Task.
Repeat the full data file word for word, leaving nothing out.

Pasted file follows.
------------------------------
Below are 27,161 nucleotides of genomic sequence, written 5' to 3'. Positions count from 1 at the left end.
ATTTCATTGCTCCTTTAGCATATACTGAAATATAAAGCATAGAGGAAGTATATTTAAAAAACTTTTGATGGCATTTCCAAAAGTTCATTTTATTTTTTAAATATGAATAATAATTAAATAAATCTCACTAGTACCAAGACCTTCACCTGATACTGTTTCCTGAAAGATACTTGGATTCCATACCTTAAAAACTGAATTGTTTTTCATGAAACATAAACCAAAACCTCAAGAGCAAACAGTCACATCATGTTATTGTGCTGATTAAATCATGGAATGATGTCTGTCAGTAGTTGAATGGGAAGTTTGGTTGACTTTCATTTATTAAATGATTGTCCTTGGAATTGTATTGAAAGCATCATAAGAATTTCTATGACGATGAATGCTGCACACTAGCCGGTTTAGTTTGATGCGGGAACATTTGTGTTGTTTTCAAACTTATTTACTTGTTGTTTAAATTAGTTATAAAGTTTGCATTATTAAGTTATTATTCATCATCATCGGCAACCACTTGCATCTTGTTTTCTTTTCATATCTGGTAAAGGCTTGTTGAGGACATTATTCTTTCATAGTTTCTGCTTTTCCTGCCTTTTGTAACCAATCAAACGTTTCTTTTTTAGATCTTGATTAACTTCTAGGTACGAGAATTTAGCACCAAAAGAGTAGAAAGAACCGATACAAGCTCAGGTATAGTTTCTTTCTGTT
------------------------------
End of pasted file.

Below are 27,161 nucleotides of genomic sequence, written 5' to 3'. Positions count from 1 at the left end.
ATTTCATTGCTCCTTTAGCATATACTGAAATATAAAGCATAGAGGAAGTATATTTAAAAAACTTTTGATGGCATTTCCAAAAGTTCATTTTATTTTTTAAATATGAATAATAATTAAATAAATCTCACTAGTACCAAGACCTTCACCTGATACTGTTTCCTGAAAGATACTTGGATTCCATACCTTAAAAACTGAATTGTTTTTCATGAAACATAAACCAAAACCTCAAGAGCAAACAGTCACATCATGTTATTGTGCTGATTAAATCATGGAATGATGTCTGTCAGTAGTTGAATGGGAAGTTTGGTTGACTTTCATTTATTAAATGATTGTCCTTGGAATTGTATTGAAAGCATCATAAGAATTTCTATGACGATGAATGCTGCACACTAGCCGGTTTAGTTTGATGCGGGAACATTTGTGTTGTTTTCAAACTTATTTACTTGTTGTTTAAATTAGTTATAAAGTTTGCATTATTAAGTTATTATTCATCATCATCGGCAACCACTTGCATCTTGTTTTCTTTTCATATCTGGTAAAGGCTTGTTGAGGACATTATTCTTTCATAGTTTCTGCTTTTCCTGCCTTTTGTAACCAATCAAACGTTTCTTTTTTAGATCTTGATTAACTTCTAGGTACGAGAATTTAGCACCAAAAGAGTAGAAAGAACCGATACAAGCTCAGGTATAGTTTCTTTCTGTT